|VAN DER SLUIJS, MARINUS - Csiro, Australian Cotton Research Institute, Narrabri|
|BOMAN, RANDAL - Texas A&M Agrilife|
Submitted to: Journal of Cotton Science
Publication Type: Peer Reviewed Journal
Publication Acceptance Date: 11/6/2020
Publication Date: 12/20/2020
Citation: Van Der Sluijs, M.H., Wanjura, J.D., Boman, R.K., Holt, G.A., Pelletier, M.G. 2021. Assessing the influence of spindle harvester drum arrangement on fiber quality and yield. Journal of Cotton Science. 24:229-237.
Interpretive Summary: The spindle-type cotton harvester is the primary machine used in countries where mechanical cotton harvest is practiced. Two different row units are available on these harvesters: opposed and in-line drum row units. The opposed drum row unit harvests cotton from both sides of the row. The in-line drum row unit harvests cotton from one side of the row. Farmers are quite interested in yield and fiber quality differences between the two row unit types, but very limited research is available on the subject. This work was conducted in Australia and the United States with high-yielding, modern varieties to investigate differences in yield and fiber quality between opposed and in-line drum row units. No differences in lint yield were observed between the row units. Most all fiber quality parameters were not different between the row units except for length uniformity and strength which showed small improvements for the opposed drum row unit in the US. Lint trash content was lower for the in-line row unit type. The findings of this study help to show growers that both row unit types can harvest high yielding cotton efficiently while preserving fiber quality. Other factors such as cost, ease of setup and operation, and availability of parts and service should be considered when purchasing a spindle-type cotton harvester.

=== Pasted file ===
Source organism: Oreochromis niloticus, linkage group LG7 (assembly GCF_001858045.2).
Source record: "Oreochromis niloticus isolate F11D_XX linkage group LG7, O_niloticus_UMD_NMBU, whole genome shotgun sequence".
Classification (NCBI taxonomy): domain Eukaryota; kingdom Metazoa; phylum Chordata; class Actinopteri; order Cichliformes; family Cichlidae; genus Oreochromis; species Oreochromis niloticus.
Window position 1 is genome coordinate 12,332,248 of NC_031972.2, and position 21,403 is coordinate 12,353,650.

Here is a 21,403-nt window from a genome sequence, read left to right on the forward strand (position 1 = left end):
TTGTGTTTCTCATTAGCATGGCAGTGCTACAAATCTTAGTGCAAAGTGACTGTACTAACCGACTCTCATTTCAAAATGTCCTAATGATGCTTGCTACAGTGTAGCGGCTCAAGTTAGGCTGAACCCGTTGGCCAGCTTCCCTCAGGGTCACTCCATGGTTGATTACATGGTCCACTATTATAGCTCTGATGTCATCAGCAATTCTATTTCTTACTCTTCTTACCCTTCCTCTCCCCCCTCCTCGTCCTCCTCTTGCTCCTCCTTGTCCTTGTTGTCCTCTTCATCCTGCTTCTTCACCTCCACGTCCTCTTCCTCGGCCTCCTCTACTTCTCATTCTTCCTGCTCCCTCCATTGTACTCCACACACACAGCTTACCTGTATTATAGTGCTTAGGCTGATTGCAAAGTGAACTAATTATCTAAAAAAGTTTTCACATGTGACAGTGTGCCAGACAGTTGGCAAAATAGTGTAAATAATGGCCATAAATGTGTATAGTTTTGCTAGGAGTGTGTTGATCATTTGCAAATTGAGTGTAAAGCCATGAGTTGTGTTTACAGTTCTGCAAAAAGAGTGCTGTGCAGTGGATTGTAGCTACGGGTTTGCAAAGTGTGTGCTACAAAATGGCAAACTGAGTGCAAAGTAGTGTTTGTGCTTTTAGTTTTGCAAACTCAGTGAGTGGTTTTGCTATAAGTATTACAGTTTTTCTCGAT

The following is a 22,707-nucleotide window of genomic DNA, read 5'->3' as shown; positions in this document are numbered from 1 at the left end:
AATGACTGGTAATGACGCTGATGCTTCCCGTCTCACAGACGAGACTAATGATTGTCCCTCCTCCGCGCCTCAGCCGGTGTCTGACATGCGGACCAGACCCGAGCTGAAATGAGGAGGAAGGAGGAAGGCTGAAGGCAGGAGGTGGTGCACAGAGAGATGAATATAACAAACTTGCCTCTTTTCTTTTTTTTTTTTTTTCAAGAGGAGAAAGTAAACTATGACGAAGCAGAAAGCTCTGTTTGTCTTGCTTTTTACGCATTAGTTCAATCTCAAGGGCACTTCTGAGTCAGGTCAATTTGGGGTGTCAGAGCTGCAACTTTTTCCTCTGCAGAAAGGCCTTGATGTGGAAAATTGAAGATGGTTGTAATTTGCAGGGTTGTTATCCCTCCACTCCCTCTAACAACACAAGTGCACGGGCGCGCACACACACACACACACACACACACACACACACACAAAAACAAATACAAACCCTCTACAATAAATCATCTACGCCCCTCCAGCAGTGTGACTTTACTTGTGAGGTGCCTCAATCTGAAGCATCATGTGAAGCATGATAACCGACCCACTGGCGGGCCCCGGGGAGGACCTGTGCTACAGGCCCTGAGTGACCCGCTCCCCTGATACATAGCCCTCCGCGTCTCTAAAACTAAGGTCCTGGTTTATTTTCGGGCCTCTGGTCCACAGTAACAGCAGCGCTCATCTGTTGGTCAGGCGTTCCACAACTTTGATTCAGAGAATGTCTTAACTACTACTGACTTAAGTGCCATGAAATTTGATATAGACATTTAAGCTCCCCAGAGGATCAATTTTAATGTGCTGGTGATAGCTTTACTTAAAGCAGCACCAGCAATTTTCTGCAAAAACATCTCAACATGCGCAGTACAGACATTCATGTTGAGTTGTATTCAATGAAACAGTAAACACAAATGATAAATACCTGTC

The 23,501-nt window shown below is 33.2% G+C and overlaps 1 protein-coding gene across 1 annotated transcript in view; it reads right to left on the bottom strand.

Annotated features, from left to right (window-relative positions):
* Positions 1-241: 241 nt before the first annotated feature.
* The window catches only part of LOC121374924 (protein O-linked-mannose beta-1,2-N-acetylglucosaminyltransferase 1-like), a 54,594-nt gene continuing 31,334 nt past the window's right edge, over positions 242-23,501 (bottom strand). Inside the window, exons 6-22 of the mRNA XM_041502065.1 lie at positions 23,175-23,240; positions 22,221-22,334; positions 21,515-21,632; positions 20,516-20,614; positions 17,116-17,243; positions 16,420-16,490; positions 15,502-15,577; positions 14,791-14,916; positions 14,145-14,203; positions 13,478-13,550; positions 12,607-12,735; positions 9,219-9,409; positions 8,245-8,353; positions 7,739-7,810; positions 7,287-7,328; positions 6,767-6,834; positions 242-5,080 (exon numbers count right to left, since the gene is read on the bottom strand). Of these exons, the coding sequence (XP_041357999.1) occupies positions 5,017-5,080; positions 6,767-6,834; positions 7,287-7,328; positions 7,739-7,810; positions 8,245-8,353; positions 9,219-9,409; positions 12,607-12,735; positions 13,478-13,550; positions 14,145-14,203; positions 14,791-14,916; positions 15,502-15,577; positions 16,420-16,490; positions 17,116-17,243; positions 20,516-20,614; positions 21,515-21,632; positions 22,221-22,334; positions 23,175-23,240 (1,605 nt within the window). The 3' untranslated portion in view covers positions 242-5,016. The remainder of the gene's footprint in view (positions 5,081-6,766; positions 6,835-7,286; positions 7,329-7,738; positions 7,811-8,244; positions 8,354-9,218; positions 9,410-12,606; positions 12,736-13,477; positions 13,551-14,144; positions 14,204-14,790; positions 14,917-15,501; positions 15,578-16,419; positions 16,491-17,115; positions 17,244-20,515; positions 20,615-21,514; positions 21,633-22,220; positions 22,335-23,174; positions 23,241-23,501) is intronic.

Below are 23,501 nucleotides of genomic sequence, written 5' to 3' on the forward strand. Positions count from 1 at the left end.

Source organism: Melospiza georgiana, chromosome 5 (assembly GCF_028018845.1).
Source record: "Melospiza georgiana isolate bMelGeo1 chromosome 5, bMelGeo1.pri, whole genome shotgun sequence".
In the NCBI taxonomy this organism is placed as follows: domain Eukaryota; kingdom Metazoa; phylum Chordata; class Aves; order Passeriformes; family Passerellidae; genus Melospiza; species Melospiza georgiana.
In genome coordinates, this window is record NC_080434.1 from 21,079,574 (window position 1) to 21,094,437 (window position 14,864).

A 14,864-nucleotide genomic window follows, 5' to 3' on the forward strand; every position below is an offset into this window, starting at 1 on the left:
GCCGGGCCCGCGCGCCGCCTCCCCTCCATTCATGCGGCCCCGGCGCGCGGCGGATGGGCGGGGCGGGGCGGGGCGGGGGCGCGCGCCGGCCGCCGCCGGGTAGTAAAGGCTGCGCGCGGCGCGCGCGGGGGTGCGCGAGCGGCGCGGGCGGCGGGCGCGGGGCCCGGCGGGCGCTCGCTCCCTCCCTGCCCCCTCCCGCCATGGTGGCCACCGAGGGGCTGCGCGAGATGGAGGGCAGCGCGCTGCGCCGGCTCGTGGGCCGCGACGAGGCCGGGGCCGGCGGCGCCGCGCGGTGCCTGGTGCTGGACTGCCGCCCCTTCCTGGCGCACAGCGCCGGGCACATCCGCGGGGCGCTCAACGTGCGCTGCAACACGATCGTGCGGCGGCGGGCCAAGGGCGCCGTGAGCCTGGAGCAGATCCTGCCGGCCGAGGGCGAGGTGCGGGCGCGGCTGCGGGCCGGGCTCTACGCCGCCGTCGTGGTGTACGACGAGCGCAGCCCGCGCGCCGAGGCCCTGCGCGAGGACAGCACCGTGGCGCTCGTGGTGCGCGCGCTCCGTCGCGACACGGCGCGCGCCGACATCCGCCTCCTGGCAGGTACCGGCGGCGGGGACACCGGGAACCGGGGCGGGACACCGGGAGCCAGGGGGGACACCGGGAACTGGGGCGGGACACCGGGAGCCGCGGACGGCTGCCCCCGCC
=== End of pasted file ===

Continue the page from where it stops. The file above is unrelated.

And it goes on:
Technical Abstract: On spindle type cotton harvesters, spindles are attached to bars which are arranged on rotating drums. Opposed drum harvesting units position one drum on each side of the row, whereas harvesting units with an in-line drum arrangement position both drums on the right side of the plant row. Two studies conducted in Australia and the United States focused on comparing drum arrangement in regard to harvesting efficiency and fiber quality as there has been no recent published research using high yielding commercial varieties. These studies concluded that there were slight but insignificant differences among opposed and in-line drum arrangements in terms of harvesting efficiency and lint turnout. Although only statistically significant for the work conducted in the USA, lint ginned from seed cotton harvested by the opposed drum arrangement contained more trash than that harvested by the in-line arrangement. In both countries there were small insignificant differences in terms of fiber color (both Rd and +b), length, and micronaire, after ginning and lint cleaning. Although not observed in Australia, small significant differences in length uniformity and strength were observed in favor of the opposed drum arrangement in the USA. Measured only in Australia, there were no significant differences between the two drum arrangements in terms of short fiber index, fineness, and maturity. There was also no significant difference between the two drum arrangements in terms of total, fibrous and seed-coat nep content, and size.